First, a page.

After five years of chiropractic care I’m still ambivalent about the process. There is no doubt that my back feels better after an adjustment, but I worry that I might become dependent on it. There is strong encouragement to become part of the chiropractic family, which means showing up for an appointment every three weeks – for the rest of my life. I’ll admit here to being slightly appointment-phobic. I never make my next hair appointment after a haircut, despite knowing that I’ll need one in about a month. So in that sense, I’m not singling out the chiropractor.  But it’s also a cost issue. If I were to attend that frequently my private health cover would run out very quickly, so I try to stretch out the time between visits.

After three weeks I’m beginning to stiffen up again. How does that work? Is there a built in redundancy to the adjustments? Still, I don’t want to give in.  Soon, the receptionist is leaving voice messages for me; they are concerned that by waiting so long, I’m not meeting my health goals. I ignore the first few calls. As a less than regular patient I’m not sure whether I am still part of the chiropractic family. I expect the cold-shoulder treatment at my next appointment.

The reality is, you can’t beat the system. Eventually I always go crawling back to get that tension across my shoulders released, and just for good measure, I’ll need to go again the following week because I’ve let things get so out of hand. But it just makes me dig my heels in further.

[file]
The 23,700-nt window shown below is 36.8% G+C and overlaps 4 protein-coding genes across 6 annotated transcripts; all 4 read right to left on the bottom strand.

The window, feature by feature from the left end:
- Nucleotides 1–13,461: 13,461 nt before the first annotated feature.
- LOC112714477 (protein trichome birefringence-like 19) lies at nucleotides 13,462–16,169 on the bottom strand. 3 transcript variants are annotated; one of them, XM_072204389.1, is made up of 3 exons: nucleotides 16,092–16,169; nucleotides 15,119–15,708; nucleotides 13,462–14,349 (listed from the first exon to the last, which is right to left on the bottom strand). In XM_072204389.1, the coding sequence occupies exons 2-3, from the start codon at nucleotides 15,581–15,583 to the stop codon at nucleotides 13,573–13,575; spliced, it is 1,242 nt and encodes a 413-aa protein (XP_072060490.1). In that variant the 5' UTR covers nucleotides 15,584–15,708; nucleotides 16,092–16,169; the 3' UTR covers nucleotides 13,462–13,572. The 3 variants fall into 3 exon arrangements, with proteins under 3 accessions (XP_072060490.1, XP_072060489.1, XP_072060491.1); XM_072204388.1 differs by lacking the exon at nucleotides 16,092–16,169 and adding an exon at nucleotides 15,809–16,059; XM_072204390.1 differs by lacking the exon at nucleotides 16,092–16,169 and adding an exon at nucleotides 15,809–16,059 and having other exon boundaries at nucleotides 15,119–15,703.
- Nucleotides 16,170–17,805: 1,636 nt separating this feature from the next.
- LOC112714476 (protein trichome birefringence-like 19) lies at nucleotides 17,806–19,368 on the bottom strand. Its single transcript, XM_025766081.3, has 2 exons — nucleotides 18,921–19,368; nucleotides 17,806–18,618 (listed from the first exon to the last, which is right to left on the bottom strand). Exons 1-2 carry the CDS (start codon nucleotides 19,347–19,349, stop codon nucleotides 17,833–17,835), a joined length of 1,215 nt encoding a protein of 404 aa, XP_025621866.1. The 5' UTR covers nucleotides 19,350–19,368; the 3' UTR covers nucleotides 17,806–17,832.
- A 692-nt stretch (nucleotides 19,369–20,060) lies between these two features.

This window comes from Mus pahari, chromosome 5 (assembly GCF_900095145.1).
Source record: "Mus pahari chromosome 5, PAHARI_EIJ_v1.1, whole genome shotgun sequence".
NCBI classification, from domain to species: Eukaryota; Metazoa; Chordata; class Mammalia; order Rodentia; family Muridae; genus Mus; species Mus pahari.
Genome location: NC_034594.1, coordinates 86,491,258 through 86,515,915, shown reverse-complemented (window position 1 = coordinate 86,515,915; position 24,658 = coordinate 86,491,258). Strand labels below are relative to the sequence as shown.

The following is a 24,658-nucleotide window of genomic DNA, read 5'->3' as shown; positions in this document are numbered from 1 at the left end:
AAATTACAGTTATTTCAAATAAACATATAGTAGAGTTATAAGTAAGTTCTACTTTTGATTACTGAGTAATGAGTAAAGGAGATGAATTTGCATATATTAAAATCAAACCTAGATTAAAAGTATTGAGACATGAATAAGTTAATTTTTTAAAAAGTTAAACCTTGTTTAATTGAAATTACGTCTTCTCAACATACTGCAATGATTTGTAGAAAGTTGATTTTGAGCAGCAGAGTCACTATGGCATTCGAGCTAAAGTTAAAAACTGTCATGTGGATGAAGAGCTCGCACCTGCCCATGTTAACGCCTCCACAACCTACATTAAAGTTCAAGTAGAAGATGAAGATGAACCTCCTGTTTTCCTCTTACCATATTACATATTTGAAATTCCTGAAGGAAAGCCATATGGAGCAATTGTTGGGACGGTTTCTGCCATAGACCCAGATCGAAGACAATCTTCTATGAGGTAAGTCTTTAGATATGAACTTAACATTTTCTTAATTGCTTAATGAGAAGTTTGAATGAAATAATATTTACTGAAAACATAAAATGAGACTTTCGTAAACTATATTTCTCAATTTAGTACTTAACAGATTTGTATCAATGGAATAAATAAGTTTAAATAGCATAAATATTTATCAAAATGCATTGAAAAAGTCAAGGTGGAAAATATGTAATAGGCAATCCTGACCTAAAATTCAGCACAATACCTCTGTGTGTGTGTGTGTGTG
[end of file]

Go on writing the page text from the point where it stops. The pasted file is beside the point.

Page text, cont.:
Finally, a stiff neck forces the issue. As expected the reception I receive is a little chilly. Then the chiropractor proceeds to exact her revenge. She tut-tutts about how tight my neck is, and says casually, ‘Is it really only three weeks since I last saw you?’

‘Oh, it might be a bit longer than that,’ I say, grateful to be face down on the table while she looks up my file.

‘Hmm, tenth of April,’ she says. ‘That’s why things are so locked up.’

She asks if I have a cold, which I don’t, but my usual dodgy sinuses are a bit congested. She decides to open my Eustachian tubes for me, which involves pinching my earlobes between her thumb and index finger and pulling them down towards my waist like a pair of Holland blinds. Then she lets go and I imagine them rolling up and spinning around a few times – cartoon-like, before coming to rest, bright red and pulsating. It really hurts. But that is nothing to the bone-crushing pressure she applies to my sinus cavities with her deceptively delicate fingers.

After paying $82 for the indignity, (but feeling considerably looser) I walk out, hair all mussed up, ears swollen, face red and blotchy.

‘See you next week,’ she calls after me, sounding much more chipper than when I arrived.

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